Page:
The Ultimate Directory Of Free Image Sources So, you need an image for your blog? We’ve spent some time categorizing our favorite sources for free images and organizing them in such a way as to help you find what you’re looking for. Here are the criteria we’ve examined: Subjects: Does a site focus on specific genres of images, or is it a mass collection of various image types? High Resolution: Lots of great image resources emerged in the pre-Web 2.0 phase, but it wasn’t until bandwidth dramatically increased that allowed for the uploading of much higher resolution images suitable for editing and printing. License: The licenses vary extremely from source to source. How to use Near Field Communication to engage your foreign students Many of you have probably heard of QR codes and may not have the most positive opinion of them. QR codes are a type of two-dimensional barcode that can be read using smartphones that link directly to text, emails, websites or phone numbers. The downside is that you need to download special software before you can use them, fiddle around on your phone to get to the right app and the results are all too frequently underwhelming. QR codes may have their function, but the reality is that they’re often tricky and frustrating to use. So that’s where Near Field Communication (NFC) codes come in. NFC is a wireless technology which enables communication between devices, and allows a user to wave their smartphone or tablet over an NFC tag to collect information in a convenient way.
10 startups that are shaping the future of education Due to ongoing efforts to reform the learning experience, the education space is seen by the startup world as having a lot of untapped potential. Companies in the field offer everything from MOOCs and blended learning experiences to social networks for students seeking jobs and educators seeking feedback on their teaching. And with no shortage of companies looking to invest, the number of innovative startups popping up isn't likely to subside anytime soon. With massive disruption potentially imminent, here are 10 education startups to watch in this exciting time: The startup formerly known as Top Hat Monocle is already having an eventful 2013.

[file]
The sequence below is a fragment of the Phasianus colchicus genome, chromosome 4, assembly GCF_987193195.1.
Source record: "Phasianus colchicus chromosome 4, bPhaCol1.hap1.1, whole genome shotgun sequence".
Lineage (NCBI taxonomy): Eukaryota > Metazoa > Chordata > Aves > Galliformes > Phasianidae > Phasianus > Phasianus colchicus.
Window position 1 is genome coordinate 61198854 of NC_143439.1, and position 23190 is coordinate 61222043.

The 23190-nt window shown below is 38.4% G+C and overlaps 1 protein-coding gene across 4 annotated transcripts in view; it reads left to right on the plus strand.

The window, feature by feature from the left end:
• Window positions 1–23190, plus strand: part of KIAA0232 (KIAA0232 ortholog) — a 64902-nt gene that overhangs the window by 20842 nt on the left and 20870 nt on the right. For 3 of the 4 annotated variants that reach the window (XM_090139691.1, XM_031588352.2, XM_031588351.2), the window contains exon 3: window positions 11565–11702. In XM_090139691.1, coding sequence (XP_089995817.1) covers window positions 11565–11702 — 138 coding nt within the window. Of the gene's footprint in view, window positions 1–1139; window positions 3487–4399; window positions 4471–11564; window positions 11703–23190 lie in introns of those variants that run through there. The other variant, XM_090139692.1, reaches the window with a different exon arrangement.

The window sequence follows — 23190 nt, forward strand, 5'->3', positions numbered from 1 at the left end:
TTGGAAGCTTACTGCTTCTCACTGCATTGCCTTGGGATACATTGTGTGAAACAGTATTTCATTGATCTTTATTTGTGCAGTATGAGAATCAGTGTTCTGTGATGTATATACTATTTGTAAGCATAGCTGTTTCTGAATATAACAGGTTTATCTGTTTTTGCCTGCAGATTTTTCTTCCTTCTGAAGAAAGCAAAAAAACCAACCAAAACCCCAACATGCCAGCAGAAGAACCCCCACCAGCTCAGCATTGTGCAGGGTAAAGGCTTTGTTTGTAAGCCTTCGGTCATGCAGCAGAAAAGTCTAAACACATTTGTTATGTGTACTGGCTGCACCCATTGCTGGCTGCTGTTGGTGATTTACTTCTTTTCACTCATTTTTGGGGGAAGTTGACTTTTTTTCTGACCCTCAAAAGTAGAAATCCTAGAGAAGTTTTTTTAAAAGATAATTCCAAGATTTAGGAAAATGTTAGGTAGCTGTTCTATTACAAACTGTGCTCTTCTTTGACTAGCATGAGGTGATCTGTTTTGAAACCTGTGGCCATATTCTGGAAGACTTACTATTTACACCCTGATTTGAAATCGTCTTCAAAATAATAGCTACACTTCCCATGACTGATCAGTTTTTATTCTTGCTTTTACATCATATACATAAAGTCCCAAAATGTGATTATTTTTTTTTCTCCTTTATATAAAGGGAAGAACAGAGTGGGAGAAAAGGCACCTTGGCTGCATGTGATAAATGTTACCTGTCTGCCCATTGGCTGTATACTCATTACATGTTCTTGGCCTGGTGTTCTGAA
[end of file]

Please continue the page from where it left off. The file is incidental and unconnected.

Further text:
Meet the Tabletarians In March 2011, the Boise Public Library (BPL), ID, used $3,300 in Library Services and Technology Act (LSTA) grant funding to purchase four iPad 2 tablets and all of the trimmings, such as wireless keyboard docks, barcode scanners, and cases with hand grips. According to “Roving Reference, iPad-Style,” published in the Idaho Librarian in November 2011, “the goal of the grant was to increase staff interaction with customers by giving librarians tools to move out from behind the desk.” As with BPL, many libraries had been looking for ways to showcase librarian and staff expertise and enhance customer service. Having staff stroll the stacks and proactively offer assistance is one way to ensure that even the most reference desk–averse patrons are finding what they need, and Apple’s new tablets—the original iPad had been introduced less than a year earlier—seemed like the perfect accessory for roving reference.